PermCath Placement or Removal
A permcath is a long, flexible tube that is inserted into a vein most commonly in the neck (internal jugular vein) and less commonly in the groin (femoral vein).
This type of ventral venous catheter is tunneled under the skin for a few centimeters usually on the chest before it enter the neck vein. This is done when the catheter is going to be in place for long term (ie. greater than two weeks). If the catheter is not being left in long term than a Vascath can be placed which is a nontunneled central venous catheter that directly enters the neck or groin vein without having to be tunneled under the skin.
These tunneled central venous catheter can be left in place for as long as one year and provides permanent access in patients. However despite being considered permanent the longer they are in place the greater the risk that they will eventually become infected. This is why most physicians will try to use these catheters as a bridge for finding other means of even more permanent dialysis such as an arteriovenous fistula or graft.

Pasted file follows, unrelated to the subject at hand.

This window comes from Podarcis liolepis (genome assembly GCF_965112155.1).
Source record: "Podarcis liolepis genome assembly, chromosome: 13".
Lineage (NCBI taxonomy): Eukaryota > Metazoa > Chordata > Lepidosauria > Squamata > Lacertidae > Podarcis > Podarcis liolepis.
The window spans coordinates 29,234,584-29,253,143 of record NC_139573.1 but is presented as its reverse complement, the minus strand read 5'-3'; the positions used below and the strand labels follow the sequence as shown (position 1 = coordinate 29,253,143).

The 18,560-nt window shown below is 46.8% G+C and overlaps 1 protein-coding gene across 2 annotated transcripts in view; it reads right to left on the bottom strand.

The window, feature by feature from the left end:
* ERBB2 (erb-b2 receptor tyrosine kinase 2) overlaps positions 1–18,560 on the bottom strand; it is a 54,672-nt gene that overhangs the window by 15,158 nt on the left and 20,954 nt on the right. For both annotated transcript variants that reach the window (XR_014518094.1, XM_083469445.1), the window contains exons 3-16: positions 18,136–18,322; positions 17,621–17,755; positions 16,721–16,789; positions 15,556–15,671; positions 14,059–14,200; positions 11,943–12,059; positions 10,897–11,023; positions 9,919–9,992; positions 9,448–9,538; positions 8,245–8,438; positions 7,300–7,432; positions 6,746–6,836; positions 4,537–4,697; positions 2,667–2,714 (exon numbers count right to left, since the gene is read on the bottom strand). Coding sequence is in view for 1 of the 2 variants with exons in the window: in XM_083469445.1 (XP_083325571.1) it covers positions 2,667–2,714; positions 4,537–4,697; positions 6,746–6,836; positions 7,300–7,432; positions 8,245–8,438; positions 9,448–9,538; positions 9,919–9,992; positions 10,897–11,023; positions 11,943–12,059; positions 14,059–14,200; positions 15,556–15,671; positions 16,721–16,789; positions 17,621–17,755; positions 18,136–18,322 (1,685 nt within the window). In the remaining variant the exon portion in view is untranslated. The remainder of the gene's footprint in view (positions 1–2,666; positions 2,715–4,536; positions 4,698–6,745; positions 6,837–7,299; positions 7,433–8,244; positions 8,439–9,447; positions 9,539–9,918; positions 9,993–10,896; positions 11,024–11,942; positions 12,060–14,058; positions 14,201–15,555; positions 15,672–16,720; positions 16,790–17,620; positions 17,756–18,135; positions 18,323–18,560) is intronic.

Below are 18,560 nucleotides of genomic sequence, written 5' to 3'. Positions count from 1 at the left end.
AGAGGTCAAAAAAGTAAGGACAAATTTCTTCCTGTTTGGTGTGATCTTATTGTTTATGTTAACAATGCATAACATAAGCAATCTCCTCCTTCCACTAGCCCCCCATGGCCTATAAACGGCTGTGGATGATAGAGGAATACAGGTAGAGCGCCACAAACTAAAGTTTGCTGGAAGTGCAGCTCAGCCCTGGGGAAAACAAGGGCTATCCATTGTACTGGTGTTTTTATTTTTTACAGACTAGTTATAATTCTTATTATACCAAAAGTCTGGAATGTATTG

Permcaths although they appear to be one tube actually have two hollow bores. One part of the tube is responsible for carrying the blood to the dialysis machine and the other one carries it back from the machine to the body.
Permcatheter removal is as important as its insertion and needs a vascular surgeon to take care of it.
Indications of permcath removal are:
Access no longer required, either due to completion of renal treatment or due to the availability of a better alternative
Catheter related infection
Persistent catheter infection
Damaged or inappropriately functioning catheter
Removal of this tunneled dialysis catheter requires local anesthesia induction followed by a small surgical incision to release the catheter cuff if it has been there for more than 3 weeks. For a cuff that has been in the place for less than 3 weeks, simple traction is enough to pull it out.
Line removal should be planned on a no-dialysis day or before dialysis and should be carried out after conducting blood tests and ruling out bleeding disorders or intake of anti-coagulants.
These procedures can be performed outpatient at our surgical center Vein Treatment Access Care.